PLEASE help us all out and complain directly to the board. Email is They'll forward to me. I want all complaints, stories etc. To complain in person, check out CB1's calendar for upcoming meetings:

Teresa Toro
Sept. 11, 2008, 3:35 pm
Ann from Park Slope says:
We need to make the bike lanes a different color (green or whatever, and I mean the lanes themselves not the lines) so that drivers are aware of them. Wednesday I attended the very sad funeral of a child killed while in a bike lane (the driver "didn't see him".) Given that drivers often act as if they are blind and distracted, we need a color that will keep them aware. The lanes as they exist now give riders a false sense of safety. I almost NEVER use them. I also recommend bright orange helmets and pole flags for children under age 14.
Sept. 13, 2008, 7:34 am
abr from williamsburg says:
is isaac abraham ruunig for councilmember?
Abraham later said another major concern is the safety of children, noting that cyclists "aren't obeying traffic laws. Green lights and red lights are the same
Sept. 14, 2008, 1:38 pm
Marco from East Village says:
Bklyn communities are not the only ones who don't want these silly bike lanes.

Here in the East Village, that hippy DOT commissioner, Sadik-Khan, is putting them everywhere, despite our opposition.

This is NY. If you want to cycle in the street, move back to Dubuque.
Sept. 16, 2008, 9:22 am
Tom Boone from Prospect Heights says:
Let me guess, Marco, it interferes with your parking. Well, the days of giving away all of NYC's public space to the mode which is the least efficient use of space is slowly coming to an end.

This is NYC. If you want to drive, move to New Jersey.
Sept. 16, 2008, 9:54 am
abr of kremer wigs from williamsburg says:
the ny post

Abraham later said another major concern is the safety of children, noting that cyclists "aren't obeying traffic laws. Green lights and red lights are the same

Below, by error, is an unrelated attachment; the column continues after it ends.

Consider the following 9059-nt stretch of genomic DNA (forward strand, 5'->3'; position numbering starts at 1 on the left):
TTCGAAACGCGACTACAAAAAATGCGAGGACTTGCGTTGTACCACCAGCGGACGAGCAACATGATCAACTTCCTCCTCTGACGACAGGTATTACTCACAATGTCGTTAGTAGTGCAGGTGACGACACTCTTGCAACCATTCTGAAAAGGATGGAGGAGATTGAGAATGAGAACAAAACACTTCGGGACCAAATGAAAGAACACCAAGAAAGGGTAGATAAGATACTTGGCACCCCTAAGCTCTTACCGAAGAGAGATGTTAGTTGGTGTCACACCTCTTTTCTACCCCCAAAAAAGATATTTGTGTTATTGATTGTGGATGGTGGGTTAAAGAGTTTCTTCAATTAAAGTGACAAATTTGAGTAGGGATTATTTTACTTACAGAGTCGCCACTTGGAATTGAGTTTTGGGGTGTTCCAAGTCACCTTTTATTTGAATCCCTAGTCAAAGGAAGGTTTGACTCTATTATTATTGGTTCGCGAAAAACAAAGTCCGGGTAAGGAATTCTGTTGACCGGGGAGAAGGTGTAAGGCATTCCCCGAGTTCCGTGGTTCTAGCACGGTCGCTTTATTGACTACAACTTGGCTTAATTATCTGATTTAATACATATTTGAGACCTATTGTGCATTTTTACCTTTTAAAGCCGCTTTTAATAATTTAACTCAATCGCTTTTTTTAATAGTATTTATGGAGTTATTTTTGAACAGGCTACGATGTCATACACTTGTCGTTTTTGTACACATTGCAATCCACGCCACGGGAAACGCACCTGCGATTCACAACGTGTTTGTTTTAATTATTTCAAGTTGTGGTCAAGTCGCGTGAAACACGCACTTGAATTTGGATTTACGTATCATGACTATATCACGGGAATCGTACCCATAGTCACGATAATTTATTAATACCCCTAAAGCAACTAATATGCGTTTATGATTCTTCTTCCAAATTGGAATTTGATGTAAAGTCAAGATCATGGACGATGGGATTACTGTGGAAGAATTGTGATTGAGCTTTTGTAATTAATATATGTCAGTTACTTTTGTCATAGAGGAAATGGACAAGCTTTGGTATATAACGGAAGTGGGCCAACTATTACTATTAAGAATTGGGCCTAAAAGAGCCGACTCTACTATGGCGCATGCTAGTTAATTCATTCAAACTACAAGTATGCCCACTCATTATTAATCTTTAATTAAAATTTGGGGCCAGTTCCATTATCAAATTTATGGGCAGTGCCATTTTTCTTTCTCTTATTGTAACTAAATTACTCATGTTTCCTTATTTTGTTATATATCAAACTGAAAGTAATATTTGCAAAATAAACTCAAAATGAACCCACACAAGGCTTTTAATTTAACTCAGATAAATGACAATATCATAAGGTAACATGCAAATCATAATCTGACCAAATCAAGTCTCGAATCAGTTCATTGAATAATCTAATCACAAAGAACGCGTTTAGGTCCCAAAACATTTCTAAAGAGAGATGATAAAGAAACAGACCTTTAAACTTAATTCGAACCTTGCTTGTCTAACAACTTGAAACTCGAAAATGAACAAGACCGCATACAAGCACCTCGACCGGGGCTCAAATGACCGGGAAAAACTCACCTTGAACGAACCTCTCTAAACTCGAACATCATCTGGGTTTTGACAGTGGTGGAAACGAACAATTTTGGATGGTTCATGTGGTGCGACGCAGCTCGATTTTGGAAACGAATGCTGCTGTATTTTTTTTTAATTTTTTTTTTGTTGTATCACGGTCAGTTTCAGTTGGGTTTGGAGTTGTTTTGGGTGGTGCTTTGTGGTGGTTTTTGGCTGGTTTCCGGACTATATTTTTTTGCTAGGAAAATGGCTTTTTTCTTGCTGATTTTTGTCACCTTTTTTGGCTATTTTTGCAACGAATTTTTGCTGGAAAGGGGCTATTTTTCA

Sept. 16, 2008, 8:31 pm
Amanda from Bed-Stuy says:
I live in bed stuy off of Bedford ave and Lexington and work in greenpoint. I am a full time cyclist and also a female. I commute down bedford as many as three times a day. I would like to say that I have been run off the road twice by a mini van on Bedford ave in the last 2 weeks. I have had Male Hasidic drivers follow me and honk at me all the way through the neighbor hood. Two weeks ago a school bus driver honked at me and pushed me between cars while I was ridding in the bike lane..while they had children on the bus. Also young groups of hasidic boys have (especially around rutlege) have been playing tag in the bike lane and the street. almost all the cars on the street are many vans and you cannot see people standing between them and there is a constant flow of jaywalkers...I think the city should start enforcing traffic violations on the buses and drivers in the bike lanes. If you take away our bike lane we will still ride through the neighborhood. I don't know what your teachings are but I have felt harrased in the last few weeks. I am pretty sure God would not be okay with a grown man in a car running a lady on a bike off the road.!!!
Sept. 22, 2008, 1:49 pm
TD from Williamsburg says:
I have operated a business on Kent Ave. for the last 32 years. This new bike lane has unjustly hindered our deliveries ( with no stopping anytime signage) and blatantly removed the few remaining parking spaces that were left in this neighborhood. These conditions make it nearly impossible to operate a business here anymore.
Our employees travel by car to get here only to find no place to park.